Why We Don’t “Accept” the Null Hypothesis
by Keith M. Bower, M.S. and James A. Colton, M.S.
Reprinted with permission from the American Society for Quality When performing statistical hypothesis tests such as a one-sample t-test or the AndersonDarling test for normality, an investigator will either reject or fail to reject the null hypothesis, based upon sampled data. Frequently, results in Six Sigma projects contain the verbiage “accept the null hypothesis,” which implies that the null hypothesis has been proven true. This article discusses why such a practice is incorrect, and why this issue is more than a matter of semantics.

Overview of Hypothesis Testing
In a statistical hypothesis test, two hypotheses are evaluated: the null (H0) and the alternative (H1). The null hypothesis is assumed true until proven otherwise. If the weight of evidence leads us to believe that the null hypothesis is highly unlikely (based upon probability theory), then we have a statistical basis upon which we may reject the null hypothesis.

A common misconception is that statistical hypothesis tests are designed to select the more likely of two hypotheses. Rather, a test will stay with the null hypothesis until enough evidence (data) appears to support the alternative.

The amount of evidence required to “prove” the alternative may be stated in terms of a confidence level (denoted X%). The confidence level is often specified before a test is conducted as part of a sample size calculation. We view the confidence level as equaling one minus the Type I error rate (α). A Type I error is committed when the null hypothesis is incorrectly rejected. An α value of 0.05 is typically used, corresponding to 95% confidence levels.

The p-value is used to determine if enough evidence exists to reject the null hypothesis in favor of the alternative. The p-value is the probability of incorrectly rejecting the null hypothesis.
The two possible conclusions, after assessing the data, are to: 1....

...* the number possible outcomes that you are interested in divided by the total number of possible outcomes associated with an event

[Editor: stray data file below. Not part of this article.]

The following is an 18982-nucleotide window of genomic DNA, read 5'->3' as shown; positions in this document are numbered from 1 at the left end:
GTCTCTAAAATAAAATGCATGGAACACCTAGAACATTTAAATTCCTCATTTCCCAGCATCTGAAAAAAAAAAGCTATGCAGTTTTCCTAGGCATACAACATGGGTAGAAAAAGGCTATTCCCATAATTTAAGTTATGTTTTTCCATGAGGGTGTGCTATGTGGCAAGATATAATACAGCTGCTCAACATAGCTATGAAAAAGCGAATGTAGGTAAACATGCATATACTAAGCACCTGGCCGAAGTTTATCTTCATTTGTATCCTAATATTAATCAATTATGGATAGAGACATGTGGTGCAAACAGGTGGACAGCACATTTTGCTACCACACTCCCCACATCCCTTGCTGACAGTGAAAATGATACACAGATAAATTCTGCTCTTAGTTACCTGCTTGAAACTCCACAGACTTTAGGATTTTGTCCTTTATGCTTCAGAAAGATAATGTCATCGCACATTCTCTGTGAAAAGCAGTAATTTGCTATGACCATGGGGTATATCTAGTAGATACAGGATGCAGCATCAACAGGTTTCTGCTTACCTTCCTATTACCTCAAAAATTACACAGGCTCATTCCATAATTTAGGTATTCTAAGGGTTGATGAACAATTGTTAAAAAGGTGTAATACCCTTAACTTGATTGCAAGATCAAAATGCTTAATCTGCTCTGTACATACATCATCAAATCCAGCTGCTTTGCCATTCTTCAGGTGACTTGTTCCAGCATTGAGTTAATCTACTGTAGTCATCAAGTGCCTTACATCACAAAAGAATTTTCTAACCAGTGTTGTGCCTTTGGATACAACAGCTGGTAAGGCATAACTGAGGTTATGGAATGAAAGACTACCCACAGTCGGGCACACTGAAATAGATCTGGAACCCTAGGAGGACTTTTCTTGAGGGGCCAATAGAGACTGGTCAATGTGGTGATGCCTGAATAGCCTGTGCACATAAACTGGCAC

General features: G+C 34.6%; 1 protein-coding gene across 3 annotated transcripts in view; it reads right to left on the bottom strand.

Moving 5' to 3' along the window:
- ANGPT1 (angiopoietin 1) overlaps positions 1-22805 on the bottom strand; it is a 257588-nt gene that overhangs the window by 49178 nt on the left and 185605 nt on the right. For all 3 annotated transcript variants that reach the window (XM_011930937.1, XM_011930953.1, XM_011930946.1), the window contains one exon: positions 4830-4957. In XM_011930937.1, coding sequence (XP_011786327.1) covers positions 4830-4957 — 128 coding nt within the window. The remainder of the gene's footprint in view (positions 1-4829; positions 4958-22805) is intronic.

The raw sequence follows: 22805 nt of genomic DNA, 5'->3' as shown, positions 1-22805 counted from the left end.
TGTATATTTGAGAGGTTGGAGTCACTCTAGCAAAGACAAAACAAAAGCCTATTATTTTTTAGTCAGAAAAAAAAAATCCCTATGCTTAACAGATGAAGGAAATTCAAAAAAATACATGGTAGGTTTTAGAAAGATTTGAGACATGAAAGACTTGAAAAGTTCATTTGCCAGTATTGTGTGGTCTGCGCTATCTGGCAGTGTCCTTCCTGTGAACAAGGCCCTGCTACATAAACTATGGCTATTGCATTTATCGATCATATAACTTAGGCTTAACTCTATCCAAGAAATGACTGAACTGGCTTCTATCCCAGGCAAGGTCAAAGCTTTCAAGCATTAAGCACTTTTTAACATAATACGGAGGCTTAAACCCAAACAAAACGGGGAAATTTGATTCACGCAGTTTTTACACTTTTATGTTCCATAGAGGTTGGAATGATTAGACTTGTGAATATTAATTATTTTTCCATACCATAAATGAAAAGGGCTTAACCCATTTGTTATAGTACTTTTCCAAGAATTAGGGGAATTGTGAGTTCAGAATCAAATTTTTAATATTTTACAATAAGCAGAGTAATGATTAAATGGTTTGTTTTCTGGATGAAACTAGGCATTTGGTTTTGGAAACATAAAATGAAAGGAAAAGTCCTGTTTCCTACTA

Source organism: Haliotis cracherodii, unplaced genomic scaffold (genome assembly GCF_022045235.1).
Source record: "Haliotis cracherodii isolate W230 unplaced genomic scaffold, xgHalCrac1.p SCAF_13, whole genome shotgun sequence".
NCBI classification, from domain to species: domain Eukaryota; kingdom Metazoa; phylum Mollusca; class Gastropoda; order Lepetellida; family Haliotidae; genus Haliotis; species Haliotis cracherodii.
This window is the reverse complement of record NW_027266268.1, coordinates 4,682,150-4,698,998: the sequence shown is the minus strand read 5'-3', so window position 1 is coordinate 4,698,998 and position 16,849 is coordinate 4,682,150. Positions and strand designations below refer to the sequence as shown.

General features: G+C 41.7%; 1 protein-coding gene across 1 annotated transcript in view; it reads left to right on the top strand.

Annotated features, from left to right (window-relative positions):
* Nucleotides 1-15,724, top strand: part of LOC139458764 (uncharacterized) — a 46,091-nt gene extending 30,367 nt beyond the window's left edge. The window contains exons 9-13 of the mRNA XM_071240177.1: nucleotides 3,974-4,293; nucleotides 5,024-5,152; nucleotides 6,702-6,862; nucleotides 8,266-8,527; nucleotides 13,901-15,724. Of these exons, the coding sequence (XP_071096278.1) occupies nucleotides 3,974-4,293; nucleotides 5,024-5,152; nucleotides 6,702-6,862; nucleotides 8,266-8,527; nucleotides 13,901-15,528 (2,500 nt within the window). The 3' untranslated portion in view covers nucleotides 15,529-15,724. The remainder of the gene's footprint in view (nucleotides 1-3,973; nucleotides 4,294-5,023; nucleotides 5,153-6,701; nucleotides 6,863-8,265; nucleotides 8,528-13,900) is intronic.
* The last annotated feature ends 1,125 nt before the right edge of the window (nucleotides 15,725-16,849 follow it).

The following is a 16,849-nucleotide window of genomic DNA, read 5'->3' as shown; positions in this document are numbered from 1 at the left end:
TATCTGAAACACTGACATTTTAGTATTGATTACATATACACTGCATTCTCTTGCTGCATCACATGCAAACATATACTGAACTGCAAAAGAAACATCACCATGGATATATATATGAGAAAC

* nullhypothesis significance testing (NHST)
* the nullhypothesis states that there is no effect in the population of interest
* if the probability of obtaining the data is high, the nullhypothesis is true
* no effect in the...

...Hypothesis Testing
* Used to prove which are the factors that are actually impacting the mean or standard deviation of the project y.
* To see the impact of improvements after they are implemented
* P- value is critical in making decisions.
* To determine if the statistical hypothesis is true or false, the entire population should be examined, which becomes impossible for large sizes, Random sampling is done.
* The conclusion for the...

...above information, what kind of hypothesis test will you conduct? The y-test, z-test, t-test, χ2-test, F-test, G-test, or even the y-not-test? Please explain.
4. (2 points) What will be the nullhypothesis, the alternative hypothesis, and, hence, the "tailedness" of the test (left-tailed, right-tailed, or two-tailed)?
5. (10 points) What is be the corresponding test statistics?
6. (8 points) What is the...

...Running head: MULTIPLE SAMPLE HYPOTHESIS TESTING
Multiple Sample Hypothesis Testing
RES342: Research 11
June 14, 2010
Multiple Sample Hypothesis Testing
The purpose of this paper is to create a hypothesis based on two-sample tests. Two-sample tests compare two sample estimates with each other, whereas one-sample tests compare a sample estimate with a non-sample benchmark (Doane & Seward, 2007). The learning team has chosen...

...Take Home Test 2
1. A. NullHypothesis: There are no relations or associations among the groups’ mean scores.
Alternate Hypothesis: There is a relation or association among the student’s grade point averages and “if they rather prefer to stay at home than go out with friends”.
Correlations |
| Grade Point Average | I would rather stay at home and read than go out with my friends |
Grade Point Average | Pearson Correlation | 1 | .233 |...

...however as it is only partial information and not the population, the period of time in which the data is selected from would affect the end results of analysis.
The report is divided into two sections outlining the statistical analysis of data and hypothesis testing to observe if CCResort have met their 2 major key performance indicators (KPIs)
1 More than 40% of their customers stay for a full week (i.e. seven nights);
2 The average customer spends more than $255 per day in...

...all of the medians are equal.
Step 2 : Step 3 : Step 4 :
Significance Level Rejection Region Reject the nullhypothesis if p-value ≤ 0.05. Test Statistic
α = 0.05
Note that the test statistic (KW = Chi-Square = 7.5023) is corrected for the existence of ties in the ranks of the data.
Step 5 : Step 6 :
Decision Since p-value = 0.0235 ≤ 0.05 = α, we reject the nullhypothesis. State conclusion in words At the α = 0.05...

...Saurabh Sunny Baghmar
MNGT: 6361
Problem Statement: To determine if saving from the total monthly income is gender biased.
Hypothesis: H0: Single Women save equal to single men from their total monthly income. (NullHypothesis)
H0 = µwomen - µmen = 0
Introduction:
The thought behind this problem statement comes from the report which says...